First Future Total Force wing proves successful
by Tech. Sgt. Beverly Isik and Airman 1st Class Paul Ryan
116th Air Control Wing Public Affairs
In October 2002, America’s first total force wing took flight as the 116th ACW and made history by combining active-duty Airmen and Soldiers from the 93rd ACW, along with Georgia Air National Guardsmen from the 116th Bomb Wing. The two wings formed one cohesive unit, flying the E-8C -- the world’s only Joint Surveillance Target Attack Radar System.
The merger combined the talents of Airmen, Soldiers, guardsmen and civilians to train and deploy combat mission-ready aircrews to conduct ground surveillance, target detection, and battle tracking necessary for the plans and operations of joint force commanders around the world.
Three months after the merger, the wing deployed nine of its then 11 aircraft and 750 troops to support operations Iraqi Freedom and Enduring Freedom.
“We integrated successfully and went to war successfully at the same time,” said Brig. Gen. George T. “Tom” Lynn, 116th ACW commander and an Air National Guardsmen. “The real success story of the 116th is the men and women in this organization who wanted to make this work. The people who helped forge this total-force wing will always be a part of Air Force history.
“There are plans for other organizations to form some type of total force constructs,” he said. “We may end up being the only truly ‘blended wing’ in the Air Force, but it works great for the 116th.”
But their success did not come easily.
Blending presented challenges for almost everyone involved. From the Air National Guard commander down to the brand-new active-duty Airman, the two cultures collided and there was little guidance from higher headquarters.
“Since we have become one team, sometimes it is difficult to determine what status a person is in,” said Chief Master Sgt. Linda Bynum, chief of manpower for the wing. “There is no easy way to distinguish between categories of people since (Air Reserve Technicians) wear their uniform every day.”
An Air Reserve Technician is a government civilian employee who during the week wears a military uniform. By law, an ART cannot perform certain command actions against and active-duty Airman except when activated.
While it is a good thing that people cannot distinguish the difference, it is important to know the status since there are certain things that people cannot ask technicians to do when they are not on military status, Chief Bynum said. This is both for the protection of the ART and supervisor.
“Although it may be frustrating at times for the leader, we still have to accept this as a cultural difference and deal with it in a professional manner,” she said.
Despite these challenges, the chief firmly believes the unit is a success.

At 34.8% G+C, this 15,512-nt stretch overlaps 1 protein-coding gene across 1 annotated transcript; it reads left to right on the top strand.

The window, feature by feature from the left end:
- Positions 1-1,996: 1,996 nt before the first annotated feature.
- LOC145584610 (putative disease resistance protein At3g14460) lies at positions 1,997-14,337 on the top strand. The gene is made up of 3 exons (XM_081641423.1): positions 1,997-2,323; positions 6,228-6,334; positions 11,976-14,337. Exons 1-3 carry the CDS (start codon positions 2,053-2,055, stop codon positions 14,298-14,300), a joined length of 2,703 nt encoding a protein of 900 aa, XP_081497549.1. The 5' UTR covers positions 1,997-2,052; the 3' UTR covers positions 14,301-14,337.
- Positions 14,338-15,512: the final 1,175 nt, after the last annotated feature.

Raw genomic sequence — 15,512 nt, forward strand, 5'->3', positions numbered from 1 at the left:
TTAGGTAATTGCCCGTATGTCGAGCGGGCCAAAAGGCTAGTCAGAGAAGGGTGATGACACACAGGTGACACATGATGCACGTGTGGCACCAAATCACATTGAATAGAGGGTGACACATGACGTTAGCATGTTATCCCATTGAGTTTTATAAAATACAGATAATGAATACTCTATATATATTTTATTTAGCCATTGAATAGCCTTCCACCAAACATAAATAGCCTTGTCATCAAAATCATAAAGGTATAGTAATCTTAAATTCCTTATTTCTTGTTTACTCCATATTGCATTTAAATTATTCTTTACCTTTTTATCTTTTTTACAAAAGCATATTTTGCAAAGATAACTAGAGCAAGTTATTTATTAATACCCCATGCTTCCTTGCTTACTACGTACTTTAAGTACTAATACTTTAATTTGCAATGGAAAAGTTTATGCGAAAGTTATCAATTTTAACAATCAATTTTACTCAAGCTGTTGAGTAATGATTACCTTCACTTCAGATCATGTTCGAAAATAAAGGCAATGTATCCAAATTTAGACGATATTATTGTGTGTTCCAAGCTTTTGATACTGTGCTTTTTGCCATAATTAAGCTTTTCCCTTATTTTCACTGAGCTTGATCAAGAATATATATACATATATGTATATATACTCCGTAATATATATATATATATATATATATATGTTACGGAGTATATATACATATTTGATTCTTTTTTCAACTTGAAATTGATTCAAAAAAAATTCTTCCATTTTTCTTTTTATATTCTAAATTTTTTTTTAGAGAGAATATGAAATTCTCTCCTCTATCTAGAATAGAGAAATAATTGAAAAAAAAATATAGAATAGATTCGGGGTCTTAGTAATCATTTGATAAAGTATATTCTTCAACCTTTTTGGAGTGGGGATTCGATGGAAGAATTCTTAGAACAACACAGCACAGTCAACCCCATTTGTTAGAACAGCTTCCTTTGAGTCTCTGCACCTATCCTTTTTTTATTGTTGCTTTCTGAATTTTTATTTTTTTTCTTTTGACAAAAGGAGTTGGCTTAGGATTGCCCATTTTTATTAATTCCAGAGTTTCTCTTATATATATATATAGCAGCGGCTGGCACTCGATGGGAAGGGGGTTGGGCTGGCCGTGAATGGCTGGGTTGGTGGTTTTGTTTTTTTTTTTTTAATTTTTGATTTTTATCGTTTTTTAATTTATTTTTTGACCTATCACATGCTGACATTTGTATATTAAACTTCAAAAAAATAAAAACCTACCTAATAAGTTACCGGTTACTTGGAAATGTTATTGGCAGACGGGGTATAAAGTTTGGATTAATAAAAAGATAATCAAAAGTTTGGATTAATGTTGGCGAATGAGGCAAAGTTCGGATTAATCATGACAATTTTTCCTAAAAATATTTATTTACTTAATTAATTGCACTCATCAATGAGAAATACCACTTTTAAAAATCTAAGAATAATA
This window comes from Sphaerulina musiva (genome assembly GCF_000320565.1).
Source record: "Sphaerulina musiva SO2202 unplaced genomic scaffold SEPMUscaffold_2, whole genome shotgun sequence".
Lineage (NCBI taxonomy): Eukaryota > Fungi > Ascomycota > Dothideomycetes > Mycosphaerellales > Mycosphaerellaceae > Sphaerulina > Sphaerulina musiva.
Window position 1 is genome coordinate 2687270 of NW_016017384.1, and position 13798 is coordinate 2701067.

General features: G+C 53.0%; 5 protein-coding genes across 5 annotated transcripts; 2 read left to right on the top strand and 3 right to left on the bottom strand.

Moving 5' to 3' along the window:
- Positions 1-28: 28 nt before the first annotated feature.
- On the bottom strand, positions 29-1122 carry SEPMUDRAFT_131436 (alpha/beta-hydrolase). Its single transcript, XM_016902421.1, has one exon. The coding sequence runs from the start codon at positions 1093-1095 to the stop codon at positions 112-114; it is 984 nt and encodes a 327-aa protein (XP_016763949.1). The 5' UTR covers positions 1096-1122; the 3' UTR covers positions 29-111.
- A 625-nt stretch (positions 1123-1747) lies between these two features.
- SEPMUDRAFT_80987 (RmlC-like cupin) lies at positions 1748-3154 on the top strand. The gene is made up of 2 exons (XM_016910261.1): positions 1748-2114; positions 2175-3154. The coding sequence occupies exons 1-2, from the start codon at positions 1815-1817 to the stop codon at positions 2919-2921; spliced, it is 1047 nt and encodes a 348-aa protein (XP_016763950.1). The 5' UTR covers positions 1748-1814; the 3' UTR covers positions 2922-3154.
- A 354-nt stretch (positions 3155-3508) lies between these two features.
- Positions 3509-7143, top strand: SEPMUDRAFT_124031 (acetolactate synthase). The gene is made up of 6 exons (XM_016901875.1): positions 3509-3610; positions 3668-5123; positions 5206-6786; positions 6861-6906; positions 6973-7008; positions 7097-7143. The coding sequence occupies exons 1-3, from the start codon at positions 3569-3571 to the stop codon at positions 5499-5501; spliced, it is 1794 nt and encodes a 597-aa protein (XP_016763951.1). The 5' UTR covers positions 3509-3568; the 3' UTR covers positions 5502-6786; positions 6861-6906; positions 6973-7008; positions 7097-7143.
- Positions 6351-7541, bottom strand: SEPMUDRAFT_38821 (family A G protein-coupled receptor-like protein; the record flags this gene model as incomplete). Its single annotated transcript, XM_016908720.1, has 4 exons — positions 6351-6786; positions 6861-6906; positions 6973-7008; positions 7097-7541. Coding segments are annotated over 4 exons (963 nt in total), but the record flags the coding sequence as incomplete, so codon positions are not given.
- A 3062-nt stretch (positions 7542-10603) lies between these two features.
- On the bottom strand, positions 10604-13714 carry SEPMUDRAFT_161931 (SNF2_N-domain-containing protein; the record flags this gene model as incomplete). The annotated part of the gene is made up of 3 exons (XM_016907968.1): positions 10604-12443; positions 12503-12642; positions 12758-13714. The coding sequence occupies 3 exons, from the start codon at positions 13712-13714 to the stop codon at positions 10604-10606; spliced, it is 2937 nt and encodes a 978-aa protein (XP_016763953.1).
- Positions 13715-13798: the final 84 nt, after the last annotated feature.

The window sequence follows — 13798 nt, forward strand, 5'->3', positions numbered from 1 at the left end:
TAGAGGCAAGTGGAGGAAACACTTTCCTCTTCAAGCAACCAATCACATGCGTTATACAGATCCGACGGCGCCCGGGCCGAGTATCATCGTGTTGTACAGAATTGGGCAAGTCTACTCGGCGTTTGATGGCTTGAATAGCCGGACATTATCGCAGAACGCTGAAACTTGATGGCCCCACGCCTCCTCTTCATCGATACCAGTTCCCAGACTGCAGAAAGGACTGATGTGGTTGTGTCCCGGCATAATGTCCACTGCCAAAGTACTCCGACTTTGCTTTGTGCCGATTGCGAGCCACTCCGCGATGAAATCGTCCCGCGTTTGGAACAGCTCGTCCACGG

“The wing has implemented policies and procedures to comply with both active-duty and Air National Guard policies, and we have proven that we can meet the mission requirements of the theater commanders, and that’s what the mission is all about,” she said.
One of the biggest benefits the chief said she sees in the Future Total Force wing is the variety of perspectives and experiences each side brings to the table.
“From my observations, (guardsmen) tend to be older and experienced, and have set processes in place,” Chief Bynum said. “This is a plus for the experienced members to train the active-duty Airmen who rotate in and out.”
And, the guardsmen get the benefit of new ideas on improving those processes from the diverse views of the active-duty Airmen, she said.
Wing leaders learned early on that being the first is not always easy.
The “people issues” were one of the greater challenges the wing faced when merging, General Lynn said.
“There was a great lack of knowledge by the active-duty and the Air National Guard members of each other’s systems: pay, promotion, recognition, etc.,” he said.
The only way the wing overcame this unfamiliarity was through education and day-to-day exposure to each other’s ways.
“It (was) imperative that people meet these issues head-on without fostering an ‘us and them’ atmosphere, but instead fostering an atmosphere of ‘one wing, one family, one fight,’” General Lynn said.
The two wings joined with essentially no direction other than, “Make it happen and don’t fail,” General Lynn said.
There was no template to follow, the general said.
“We didn’t have the benefit of lessons learned,” he said. “Therefore, many of the issues we faced were new and unexpected.”
But ask almost anyone in the wing, the general said, and they will say the blending has been a success. (Tech. Sgt. Mike Spaits, of Air Force Print News, contributed to this article.)
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